By William Wagner & Sherry Smith
Please raise your hand if you’ve ever been shocked by your shrinkage number!
As a retailer, doing inventory is at the top of the list as one of our least favorite things to do, not to mention, as a small business owner your plate is already overflowing. Nonetheless, there are several reasons small businesses need to take a physical inventory including but not limited to, the IRS requirements, identifying shrinkage, and to adjust the book value of your inventory to actual.
How often one should take inventory is a common question. The IRS requires an annual inventory, however, The Edge Retail Academy believes that twice a year, along with case counts or cycle counting is best practice, especially if shrinkage, defined as the value of missing inventory, is a concern. Surveys conducted by the National Retail Federation estimate the annual percentages of retail shrinkage between 1.41-1.51%, and an estimated loss $34 billion – $43 billion, respectively. A few more interesting facts to consider: employee theft was responsible for approximately 44% of all shrinkage, shoplifting accounted for approximately 32.6% and administrative error accounted for almost 13%. Monitoring your shrinkage can make the difference between profit and loss.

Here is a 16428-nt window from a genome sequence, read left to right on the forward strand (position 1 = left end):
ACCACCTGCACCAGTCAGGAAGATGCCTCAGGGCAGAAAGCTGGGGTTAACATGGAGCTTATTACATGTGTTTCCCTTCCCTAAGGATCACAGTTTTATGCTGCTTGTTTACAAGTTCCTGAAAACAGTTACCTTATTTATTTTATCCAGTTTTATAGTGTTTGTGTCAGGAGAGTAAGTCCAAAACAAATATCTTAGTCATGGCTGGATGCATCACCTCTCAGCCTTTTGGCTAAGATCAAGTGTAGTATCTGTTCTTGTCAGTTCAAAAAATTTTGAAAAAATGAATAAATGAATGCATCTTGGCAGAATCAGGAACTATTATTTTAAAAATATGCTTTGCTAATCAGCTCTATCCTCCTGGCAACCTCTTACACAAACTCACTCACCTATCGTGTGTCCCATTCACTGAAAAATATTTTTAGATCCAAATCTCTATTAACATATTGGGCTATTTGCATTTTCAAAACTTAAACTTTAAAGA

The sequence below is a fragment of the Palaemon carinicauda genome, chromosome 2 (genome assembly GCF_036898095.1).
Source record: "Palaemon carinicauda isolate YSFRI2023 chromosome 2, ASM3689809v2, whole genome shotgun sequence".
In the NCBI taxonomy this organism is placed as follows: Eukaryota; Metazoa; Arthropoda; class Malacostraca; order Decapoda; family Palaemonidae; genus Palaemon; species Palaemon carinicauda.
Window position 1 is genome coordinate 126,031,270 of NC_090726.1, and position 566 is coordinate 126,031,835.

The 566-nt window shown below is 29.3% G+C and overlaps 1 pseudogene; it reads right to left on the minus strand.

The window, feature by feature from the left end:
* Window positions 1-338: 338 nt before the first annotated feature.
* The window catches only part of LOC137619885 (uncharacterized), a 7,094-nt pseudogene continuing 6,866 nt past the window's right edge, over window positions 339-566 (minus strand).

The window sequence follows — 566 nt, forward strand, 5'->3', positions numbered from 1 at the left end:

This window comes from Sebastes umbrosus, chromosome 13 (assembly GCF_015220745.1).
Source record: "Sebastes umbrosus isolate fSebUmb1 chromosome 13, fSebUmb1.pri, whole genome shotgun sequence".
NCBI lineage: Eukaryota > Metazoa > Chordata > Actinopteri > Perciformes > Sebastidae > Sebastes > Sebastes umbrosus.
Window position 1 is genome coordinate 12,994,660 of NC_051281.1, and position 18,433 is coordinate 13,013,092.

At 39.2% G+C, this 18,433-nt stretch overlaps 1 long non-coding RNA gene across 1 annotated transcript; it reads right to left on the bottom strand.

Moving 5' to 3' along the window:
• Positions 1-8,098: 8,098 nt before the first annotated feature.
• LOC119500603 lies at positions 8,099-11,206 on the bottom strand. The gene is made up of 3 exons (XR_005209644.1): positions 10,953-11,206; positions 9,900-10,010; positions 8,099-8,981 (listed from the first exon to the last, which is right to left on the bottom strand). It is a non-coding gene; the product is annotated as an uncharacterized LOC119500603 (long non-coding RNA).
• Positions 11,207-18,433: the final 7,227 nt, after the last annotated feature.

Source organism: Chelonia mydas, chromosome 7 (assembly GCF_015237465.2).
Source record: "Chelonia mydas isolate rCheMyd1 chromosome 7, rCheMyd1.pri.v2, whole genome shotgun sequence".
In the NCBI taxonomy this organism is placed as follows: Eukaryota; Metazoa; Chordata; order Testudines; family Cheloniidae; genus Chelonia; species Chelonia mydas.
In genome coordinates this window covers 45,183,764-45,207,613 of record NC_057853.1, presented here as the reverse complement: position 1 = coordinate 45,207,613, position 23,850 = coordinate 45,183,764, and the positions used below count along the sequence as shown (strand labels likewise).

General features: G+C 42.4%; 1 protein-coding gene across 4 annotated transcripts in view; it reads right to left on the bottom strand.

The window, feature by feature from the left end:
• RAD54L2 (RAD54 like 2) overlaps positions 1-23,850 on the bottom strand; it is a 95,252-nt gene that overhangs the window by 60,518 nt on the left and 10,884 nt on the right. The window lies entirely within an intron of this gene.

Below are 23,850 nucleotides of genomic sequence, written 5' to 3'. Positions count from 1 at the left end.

Cycle counts is a process of counting merchandise on a continuous basis without disrupting store hours. Employees can perform these counts by cases, category and/or vendor throughout the business year, before and after business hours. We highly encourage case counts be done daily, or at the very least weekly.
The best time to take a full, physical inventory would be at the end of your fiscal year. Your inventory process should be clearly outlined and your employees should be fully aware of the process. The more organized this process, the more quickly, efficiently, and accurately the physical inventory can be completed, eliminating entirely the need to close during normal operational hours.
Keep in mind that managing your inventory is an everyday event. Procedures and processes should be readily available to your team and should be done more often, not less frequently. The upside keeps you IRS compliant, works to your advantage when paying income taxes by avoiding overstating your ending inventory level and understating your cost of goods, potentially minimizing your income tax, and can dramatically minimize shrinkage.